The Mezunian

Die Positivität ist das Opium des Volkes, aber der Spott ist das Opium der Verrückten

Video Game Music Reviews: Super Mario RPG

What makes Super Mario RPG’s music work so well is its mix of virtually everything good about music: It can somehow be both heavy and melodic at the same time, mixing catchy beats and swelling orchestra at the same time. While most good music has at least one of these elements, and many games have songs with some of these elements and other songs with the other elements, this game is one of the few to have all of these elements in individual songs.

Nowhere is this better present than in “Fight against a Stronger Monster,” the music that plays during minibosses, and what is hands-down my favorite video game song. It starts with marching drums, followed soon by shakers, and then a heavy organ begins to swell. The song continues tag-team between this heavy orchestra and a high-pitched instrument that sounds like a mix between an alarm clock siren and a high-pitched horn, ending each bar with a short scratch.  The song ends with the organs gradually swelling into an apex, only for the song to begin again. It is hard to imagine how a song could fit everything in barely more than half a minute better.

If the other songs do not contain all of these elements in individual songs, they do at least provide them with the variety of the whole group: From the jazzy “Rose Town” and “Going Shopping in Seaside Town,” to the melodic “Grandpa and the Delightful Tadpoles” and “Let’s Go Down the Wine River,” to the symphonic “Still, the Road is Full of Dangers” and “The Merry Marry Bell Rings” to the beat-laden “Fight Against Monsters” and “The Axem Rangers Drop In,” to the heaviness of “And My Name’s Booster” and “Fight Against Smithy, Who Likes Transforming,” to the aptly named “Sad Song.” Hell, the game even has elevator music in the form of “Welcome to Booster Tower.”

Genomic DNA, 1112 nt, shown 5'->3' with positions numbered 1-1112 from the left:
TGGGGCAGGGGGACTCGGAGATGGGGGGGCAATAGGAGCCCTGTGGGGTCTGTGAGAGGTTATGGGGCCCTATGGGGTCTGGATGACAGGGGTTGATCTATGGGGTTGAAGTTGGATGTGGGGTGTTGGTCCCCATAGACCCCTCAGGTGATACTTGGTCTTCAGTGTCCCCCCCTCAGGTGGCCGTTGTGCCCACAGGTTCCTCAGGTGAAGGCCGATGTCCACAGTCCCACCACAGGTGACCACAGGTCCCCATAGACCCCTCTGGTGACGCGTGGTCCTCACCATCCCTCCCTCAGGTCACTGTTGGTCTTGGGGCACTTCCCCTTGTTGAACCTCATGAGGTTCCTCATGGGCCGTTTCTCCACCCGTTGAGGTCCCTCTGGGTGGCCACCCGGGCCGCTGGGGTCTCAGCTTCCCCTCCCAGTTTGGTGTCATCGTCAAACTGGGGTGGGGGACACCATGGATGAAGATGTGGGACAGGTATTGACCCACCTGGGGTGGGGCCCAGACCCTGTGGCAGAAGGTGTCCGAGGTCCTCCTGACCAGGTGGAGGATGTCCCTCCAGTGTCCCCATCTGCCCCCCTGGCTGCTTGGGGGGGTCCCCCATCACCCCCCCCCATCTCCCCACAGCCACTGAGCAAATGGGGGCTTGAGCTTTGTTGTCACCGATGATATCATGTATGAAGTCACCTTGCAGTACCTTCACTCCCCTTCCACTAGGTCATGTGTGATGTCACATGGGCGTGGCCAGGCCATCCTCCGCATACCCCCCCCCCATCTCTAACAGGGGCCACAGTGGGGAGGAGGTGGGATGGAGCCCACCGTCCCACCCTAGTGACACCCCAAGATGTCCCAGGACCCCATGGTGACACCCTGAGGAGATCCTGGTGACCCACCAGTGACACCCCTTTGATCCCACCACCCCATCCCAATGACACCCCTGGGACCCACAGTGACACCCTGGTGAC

Of course, when Super Mario RPG’s music is mentioned, the song that usually gets the most attention is “Beware the Forest’s Mushrooms,” a song that was even remixed for Super Smash Bros. Brawl (only to be left out of the final product); and though I would not consider it one of SMRPG’s strongest songs, it does match the general style Shimomura seemed to go with for this game, being both melodic and upbeat. Hell, this song somehow manages to be both rather dark and upbeat in the same tune, falling into rather foreboding-sounding strings around the twenty-second point, and then immediately rising back into jauntier notes.

Actually, one of the most interesting but subtle aspect of SMRPG’s music is the variety of instruments used: From the aforementioned scratch beat in “Fight against a Stronger Monster” (and a similar version in “Melody Bay” and “Grandpa and the Delightful Tadpoles”), to the tick-tocking in “Hello, Happy Kingdom!” the whistling in “Let’s Go Down the Wine River” and “Let’s Race,” the various horns I can’t even name in “And My Name’s Booster,” and… whatever that horn (?) that sounds like a frog gurgling in “Beware the Forest Mushrooms” is.

Interestingly, despite all of this variety, there is still a common sound (the particular orchestral instruments being the most conspicuous) among every song so that one can easily identify every song as part of the same game.

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Posted in Video Game Music Reviews, Video Games